THESE are not easy times for Saudi Arabia. It is engaged in a fight for supremacy in the global oil market against America’s shale-oil upstarts. It frets that America will strike a nuclear deal with Iran and move closer to the Shia power with which it vies for influence in the region. It has tried and failed to oust Syria’s leader, Bashar Assad, strengthening both his Iranian ally and creating a virulent new strain of Sunni jihadism. It is taking part in America’s air campaign against the jihadists, but at home there are rising fears of a terrorist blowback, of the sort that Riyadh suffered at the hands of al-Qaeda between 2003 and 2005. Indeed, on January 4th a suicide-bomber killed a Saudi general and two other soldiers on the border with Iraq, despite Saudi efforts to fortify and extend a buffer zone. The border with Yemen is scarcely safer.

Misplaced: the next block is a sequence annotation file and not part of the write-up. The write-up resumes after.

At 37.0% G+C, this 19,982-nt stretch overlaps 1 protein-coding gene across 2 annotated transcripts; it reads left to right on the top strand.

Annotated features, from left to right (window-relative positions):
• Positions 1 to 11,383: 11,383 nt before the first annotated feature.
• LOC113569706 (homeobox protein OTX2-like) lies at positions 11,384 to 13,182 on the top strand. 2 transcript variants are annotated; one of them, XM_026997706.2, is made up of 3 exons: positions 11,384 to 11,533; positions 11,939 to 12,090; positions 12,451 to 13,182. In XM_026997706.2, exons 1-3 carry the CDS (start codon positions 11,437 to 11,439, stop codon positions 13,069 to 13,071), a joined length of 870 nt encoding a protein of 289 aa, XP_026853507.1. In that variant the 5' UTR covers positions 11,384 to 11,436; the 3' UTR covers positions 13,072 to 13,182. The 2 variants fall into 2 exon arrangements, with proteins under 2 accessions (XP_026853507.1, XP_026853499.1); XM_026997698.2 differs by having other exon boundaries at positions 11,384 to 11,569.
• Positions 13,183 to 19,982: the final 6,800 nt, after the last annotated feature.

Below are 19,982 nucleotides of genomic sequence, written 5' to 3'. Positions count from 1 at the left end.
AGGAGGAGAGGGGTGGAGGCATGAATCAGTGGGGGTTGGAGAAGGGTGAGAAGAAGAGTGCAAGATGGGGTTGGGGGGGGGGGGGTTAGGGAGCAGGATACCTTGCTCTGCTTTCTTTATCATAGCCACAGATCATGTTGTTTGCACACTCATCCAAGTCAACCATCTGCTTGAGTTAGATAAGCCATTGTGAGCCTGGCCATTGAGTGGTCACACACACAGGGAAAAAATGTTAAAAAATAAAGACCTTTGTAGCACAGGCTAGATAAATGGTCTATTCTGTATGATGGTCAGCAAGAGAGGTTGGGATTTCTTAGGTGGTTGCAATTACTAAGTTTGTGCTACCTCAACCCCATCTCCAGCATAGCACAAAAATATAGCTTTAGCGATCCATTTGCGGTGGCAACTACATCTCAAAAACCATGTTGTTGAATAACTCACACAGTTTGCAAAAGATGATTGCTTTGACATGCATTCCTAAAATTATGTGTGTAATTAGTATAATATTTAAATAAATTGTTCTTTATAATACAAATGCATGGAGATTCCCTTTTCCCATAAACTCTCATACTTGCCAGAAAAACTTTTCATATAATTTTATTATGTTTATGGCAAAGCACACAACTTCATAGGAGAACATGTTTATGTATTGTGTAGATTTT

Little wonder, then, that Saudis have been rattled by the news that King Abdullah, their 90-year-old monarch, was taken to hospital on December 31st with breathing difficulties, which Saudi officials said was pneumonia. The hospitalisation sparked particular concern because the king tends to be treated in medical facilities in his palaces. By January 7th local rumour had it that he was able to meet visitors. It is no secret, however, that the monarch will not be around for much longer. The man designated to take over is his half-brother, Prince Salman. But the prince is no spring chicken either; he is 78 years old and said to be suffering from dementia.